New Member
Jan 7, 2018
I didn't see a subject I could join so even though this isn't worth a new post, and some members may have different opinions, I'll make bold to comment. The medical establishment is loaded with supernurses and staff who are juvenile to say the least, so I will give them a printed copy of the following:

I’ve been taken to task on occasion, by younger members of the medical establishment who refuse to accept medical incunabula of folklore practice, and remedy. A glaring example of this occurs when reference to my medical record contains an item saying that: ‘he does not take the low dose aspirin, preferring to add chopped cranberries to his morning oatmeal’. In defense of this irrational quirk by an old patient ? I explore the matter in detail.

Before recorded history folks discovered that chewing willow leaves eased aches and pains. Those little white pills of aspirin bear no resemblance to willow leaves, and for all I know, store bought aspirin may consist of synthetic chemicals first put together in Dr Watson’s secret laboratory.

So much for that, but unless this old fellow has been duped again by modern technology, aspirin and cranberries share a great deal of analyzed content and effect. Aspirin is always available at the drugstore, perhaps hidden by grocery store supplies.

Cranberries usually show up in grocery stores before Thanksgiving. They often come from Long Island bogs. Cranberry addicts must purchase in quantity, and freeze them to assure a reliable supply. Supply of the high bush blueberry has been phased out by imported ones, and Maine low bush berries. Neither of which are worth the price to a fellow who recalls selling jars of the real thing, for a nickle a jar to local housewives. The housewives always inspected the jar for green berries. Those blueberries made a pie that shames the factory product. Blueberries seem to have gone the way of the Jersey beefsteak tomato that is now picture perfect, but prematurely ripened, and tasteless.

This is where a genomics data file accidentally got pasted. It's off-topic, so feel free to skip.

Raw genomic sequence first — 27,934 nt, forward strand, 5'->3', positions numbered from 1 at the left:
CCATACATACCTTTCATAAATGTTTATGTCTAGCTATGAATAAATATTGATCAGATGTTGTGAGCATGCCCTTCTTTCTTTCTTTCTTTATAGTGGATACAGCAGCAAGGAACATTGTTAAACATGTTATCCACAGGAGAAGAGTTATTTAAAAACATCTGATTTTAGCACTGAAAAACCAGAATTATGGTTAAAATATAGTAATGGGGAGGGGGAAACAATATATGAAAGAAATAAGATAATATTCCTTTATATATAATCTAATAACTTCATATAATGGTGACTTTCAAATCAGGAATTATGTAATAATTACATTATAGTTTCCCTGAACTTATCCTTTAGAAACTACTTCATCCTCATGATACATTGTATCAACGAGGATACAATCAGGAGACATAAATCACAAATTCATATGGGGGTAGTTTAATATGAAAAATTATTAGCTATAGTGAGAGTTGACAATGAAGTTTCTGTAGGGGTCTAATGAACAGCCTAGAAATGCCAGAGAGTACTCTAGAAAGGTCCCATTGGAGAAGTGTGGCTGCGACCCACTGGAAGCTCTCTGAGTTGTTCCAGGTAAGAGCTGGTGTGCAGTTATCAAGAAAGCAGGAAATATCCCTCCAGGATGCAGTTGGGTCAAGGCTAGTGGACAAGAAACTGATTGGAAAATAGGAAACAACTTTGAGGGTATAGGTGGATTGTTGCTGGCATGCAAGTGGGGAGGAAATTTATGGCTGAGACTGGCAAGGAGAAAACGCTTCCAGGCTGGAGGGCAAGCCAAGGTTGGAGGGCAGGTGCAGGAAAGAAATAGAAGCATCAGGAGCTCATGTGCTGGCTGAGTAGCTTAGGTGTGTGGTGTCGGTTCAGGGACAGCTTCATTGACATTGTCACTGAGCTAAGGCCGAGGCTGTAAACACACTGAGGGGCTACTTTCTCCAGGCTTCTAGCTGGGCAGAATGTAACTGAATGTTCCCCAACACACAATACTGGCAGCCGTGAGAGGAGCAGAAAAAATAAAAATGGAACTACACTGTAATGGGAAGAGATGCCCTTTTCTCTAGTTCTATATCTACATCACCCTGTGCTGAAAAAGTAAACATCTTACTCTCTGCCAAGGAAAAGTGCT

We must mention that Jersey cranberries and native high bush blueberries continue to be prized by an active group who brook no aspersion on their quality, nor health benefits. Self declared Pineys form my support when I report a personal history of traditional reverence for cranberries from childhood to the present day. A web site exists for the New Jersey Pine Barrens, where members extol past history, and present mismanagement of the area, located in the southern part of the state. Culinary traditions of the Barrens remain strong especially when folk lore remedies are included.

Yes, I will take the 81 mg aspirin if that’s what makes the Doctors happy, but I’ll continue with the cranberries in my oatmeal just to be on the safe side.